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Ian Chen, 12 (San Jose, CA)

I just watched Asian Americans, a documentary series by PBS, a few days ago. It took me through the hardships of Chinese railroad workers 150 years ago to strikes led by Filipino grape farmers to the brutal murder of Vincent Chin and to one of the longest student strikes in U.S. history. Over the years, Asian Americans have not been able to get recognition for the deeds that they have done, justice for unfair working conditions, and even basic living conditions, all while working so hard to make America the country it is today. PBS’s documentary highlights some of the biggest trials that Asian Americans have faced as a people.

I was startled to see some more obscure events such as the student strike, but not at all when I saw the part about the railroad workers. I had heard about the railroad workers before, and had even entered a drawing contest about the 150th anniversary of the completion of the railroad. However, one thing was universal, no matter if I had some background in the historical event: I had never known the full extent of the hardship, the prejudice, and the injustice involved.

The railroad couldn’t have possibly been built without Chinese immigrants sacrificing their lives for every mile of the track laid down through the American wilderness. Still, they got paid less than the Irish workers and were omitted from the ceremony of the connection of the two sides of the railroad. The Chinese workers worked faster and harder than any other people, yet they did not receive the appreciation that they deserved. In those times, Asian Americans had never been accepted, and in some ways, we still aren’t.

During World War II, Japanese American people were arrested and sent to internment camps simply because they were Japanese and Japan was one of the enemy countries. Families were split apart, children grew up feeling insecure in the camps, and they were deprived of the justices that made America renowned throughout the world. Many of them tried to prove their loyalty to America by joining the army. Many of them died. Except this wasn’t a question of loyalty: it was a question of race. Even though many Japanese Americans joined the army, their families were still detained in camps and had their freedoms taken away. Many of them joined the 442nd Infantry Regiment, a segregated regiment with only Japanese Americans. They eventually became one of the most decorated regiments, finally celebrated for their courage and heroism. I once thought that Roosevelt was flawless, a perfect representative of our country, but now I know that everybody has their own limitations when the documentary talked about him signing the Japanese concentration camp order.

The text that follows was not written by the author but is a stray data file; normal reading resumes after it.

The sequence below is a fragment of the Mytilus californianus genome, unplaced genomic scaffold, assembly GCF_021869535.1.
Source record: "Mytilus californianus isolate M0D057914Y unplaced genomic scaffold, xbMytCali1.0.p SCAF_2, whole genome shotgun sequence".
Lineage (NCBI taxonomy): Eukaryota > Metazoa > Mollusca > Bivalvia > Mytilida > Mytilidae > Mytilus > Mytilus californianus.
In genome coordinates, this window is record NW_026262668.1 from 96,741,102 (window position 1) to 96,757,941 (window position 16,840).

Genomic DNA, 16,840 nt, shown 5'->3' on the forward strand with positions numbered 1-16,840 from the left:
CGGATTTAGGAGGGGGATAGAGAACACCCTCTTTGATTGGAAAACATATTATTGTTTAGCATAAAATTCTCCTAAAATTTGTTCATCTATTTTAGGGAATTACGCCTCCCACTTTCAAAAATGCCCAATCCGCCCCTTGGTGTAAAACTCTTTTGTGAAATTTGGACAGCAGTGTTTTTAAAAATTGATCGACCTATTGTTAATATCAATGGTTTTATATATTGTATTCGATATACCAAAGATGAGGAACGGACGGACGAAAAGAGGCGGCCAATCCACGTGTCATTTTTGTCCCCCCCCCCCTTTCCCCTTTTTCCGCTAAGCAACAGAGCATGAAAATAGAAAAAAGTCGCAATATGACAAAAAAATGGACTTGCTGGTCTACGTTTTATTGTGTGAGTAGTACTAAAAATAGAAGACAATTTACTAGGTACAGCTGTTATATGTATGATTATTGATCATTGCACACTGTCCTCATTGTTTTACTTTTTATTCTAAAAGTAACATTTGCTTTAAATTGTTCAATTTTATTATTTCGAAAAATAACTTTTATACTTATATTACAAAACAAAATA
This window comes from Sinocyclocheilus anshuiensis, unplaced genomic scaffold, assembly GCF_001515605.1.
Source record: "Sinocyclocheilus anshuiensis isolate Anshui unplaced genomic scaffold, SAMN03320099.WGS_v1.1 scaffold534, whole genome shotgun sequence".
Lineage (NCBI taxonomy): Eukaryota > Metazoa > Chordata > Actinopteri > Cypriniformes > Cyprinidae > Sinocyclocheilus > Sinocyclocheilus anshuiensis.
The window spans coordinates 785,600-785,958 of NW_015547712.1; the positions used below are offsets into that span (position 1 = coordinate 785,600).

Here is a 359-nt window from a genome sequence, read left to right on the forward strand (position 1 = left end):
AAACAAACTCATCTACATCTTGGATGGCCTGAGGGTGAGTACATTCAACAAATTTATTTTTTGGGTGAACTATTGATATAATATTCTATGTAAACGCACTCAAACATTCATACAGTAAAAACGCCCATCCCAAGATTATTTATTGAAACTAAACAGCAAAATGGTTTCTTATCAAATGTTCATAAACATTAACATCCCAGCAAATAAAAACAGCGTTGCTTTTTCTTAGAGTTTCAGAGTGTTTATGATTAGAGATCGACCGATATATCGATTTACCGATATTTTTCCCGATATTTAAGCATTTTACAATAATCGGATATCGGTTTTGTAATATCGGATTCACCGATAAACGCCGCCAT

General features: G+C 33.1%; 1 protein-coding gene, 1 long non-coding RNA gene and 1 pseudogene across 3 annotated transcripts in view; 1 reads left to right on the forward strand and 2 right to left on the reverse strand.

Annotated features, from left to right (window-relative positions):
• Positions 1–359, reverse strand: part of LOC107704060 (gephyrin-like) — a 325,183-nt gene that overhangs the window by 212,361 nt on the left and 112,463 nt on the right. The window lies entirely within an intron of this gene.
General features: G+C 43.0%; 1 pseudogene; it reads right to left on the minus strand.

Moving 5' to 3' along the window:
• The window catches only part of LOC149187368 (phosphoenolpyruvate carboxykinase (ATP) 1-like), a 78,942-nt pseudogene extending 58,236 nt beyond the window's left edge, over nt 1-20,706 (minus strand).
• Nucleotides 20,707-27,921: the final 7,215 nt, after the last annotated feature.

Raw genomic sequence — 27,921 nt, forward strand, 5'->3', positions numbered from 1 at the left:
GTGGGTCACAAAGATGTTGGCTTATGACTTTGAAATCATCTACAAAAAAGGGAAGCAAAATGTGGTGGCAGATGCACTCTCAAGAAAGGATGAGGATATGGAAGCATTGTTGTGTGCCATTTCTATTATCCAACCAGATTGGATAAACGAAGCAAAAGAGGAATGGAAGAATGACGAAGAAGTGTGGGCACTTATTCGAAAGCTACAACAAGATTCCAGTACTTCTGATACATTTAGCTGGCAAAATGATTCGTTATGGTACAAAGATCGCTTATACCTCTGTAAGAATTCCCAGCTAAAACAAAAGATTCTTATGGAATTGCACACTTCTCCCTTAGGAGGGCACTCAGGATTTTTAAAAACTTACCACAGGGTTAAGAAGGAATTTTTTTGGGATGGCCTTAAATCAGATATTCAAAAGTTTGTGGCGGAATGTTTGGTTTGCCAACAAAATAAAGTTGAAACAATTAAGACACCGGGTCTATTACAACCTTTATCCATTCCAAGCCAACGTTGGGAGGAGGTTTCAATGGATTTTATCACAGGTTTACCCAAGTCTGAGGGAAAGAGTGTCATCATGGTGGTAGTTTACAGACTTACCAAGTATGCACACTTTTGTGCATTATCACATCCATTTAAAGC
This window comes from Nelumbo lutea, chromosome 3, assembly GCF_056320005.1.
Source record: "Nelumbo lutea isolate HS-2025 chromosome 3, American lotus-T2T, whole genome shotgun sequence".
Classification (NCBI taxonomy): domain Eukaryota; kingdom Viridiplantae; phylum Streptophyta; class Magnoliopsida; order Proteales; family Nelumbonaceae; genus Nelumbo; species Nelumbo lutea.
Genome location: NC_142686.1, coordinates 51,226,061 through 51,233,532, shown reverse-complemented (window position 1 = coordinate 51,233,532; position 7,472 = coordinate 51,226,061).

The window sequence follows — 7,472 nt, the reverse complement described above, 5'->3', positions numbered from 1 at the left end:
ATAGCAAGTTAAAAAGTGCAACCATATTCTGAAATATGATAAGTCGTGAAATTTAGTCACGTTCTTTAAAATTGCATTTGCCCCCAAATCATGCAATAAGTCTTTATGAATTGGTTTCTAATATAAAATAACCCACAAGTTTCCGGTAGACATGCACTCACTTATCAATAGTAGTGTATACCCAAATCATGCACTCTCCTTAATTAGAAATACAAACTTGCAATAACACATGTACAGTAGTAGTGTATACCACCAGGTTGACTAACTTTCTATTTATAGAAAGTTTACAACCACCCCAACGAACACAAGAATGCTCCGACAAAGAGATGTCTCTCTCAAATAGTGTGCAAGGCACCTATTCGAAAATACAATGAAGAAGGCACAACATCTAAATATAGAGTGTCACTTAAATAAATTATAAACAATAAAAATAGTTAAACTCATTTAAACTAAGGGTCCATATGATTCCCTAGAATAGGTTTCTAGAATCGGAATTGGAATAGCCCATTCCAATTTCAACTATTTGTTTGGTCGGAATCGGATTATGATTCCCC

Everyone wants to know their own history. During the Cold War, many colleges did not teach minority history in their classes. The students started protesting, requesting Asian American courses. Mexican Americans joined in, and soon, most of the campus was alive with hope for a way to embrace and spread their own cultures. The police and the school did not agree. They responded with brutality, waving their batons while arresting strikers for no reason. The strikers still worked despite the fact that they could be put in jail, killed, or seriously injured. Finally, they succeeded after many months of carrying on the fight. Their legacy still lives on today. Because of them, people all over America now embrace their ethnicity and culture.

Back then, Asians couldn't do anything, whether it was buying houses, going to school with other races, or getting white collar jobs. Even acting in Hollywood was considered an impossibility, though a handful made it. At first, Asian actors could only act out the villains, making Americans even more biased. But in the flow of time, more and more people had the chance to act as the heroes of society. This inspired many people to stand up for what is right. For example, Bruce Lee was a very accomplished actor who made other Asians want to be movie stars.

Now, the situation is becoming much better. Asian Americans are not being bullied so much, and some are even being celebrated for their successes. Asian Americans have stood up for themselves from the very beginning, when they first came to America. Now, the hard work of our ancestors has finally paid off after all these years. History has taught us many lessons. One of them is to never underestimate a race.

The COVID-19 pandemic has brought with it a lot of unjustified criticism because of the fact that it came from China, especially from the 45th president, Donald Trump. Trump liked calling it the Wuhan Virus and the Kung Flu, acting as if it were China’s fault. Because of this, many of us are being scapegoated. I think this documentary series is doing an excellent job of reinforcing the past in our minds, so that history may not repeat itself by having Asian Americans being looked down upon again.

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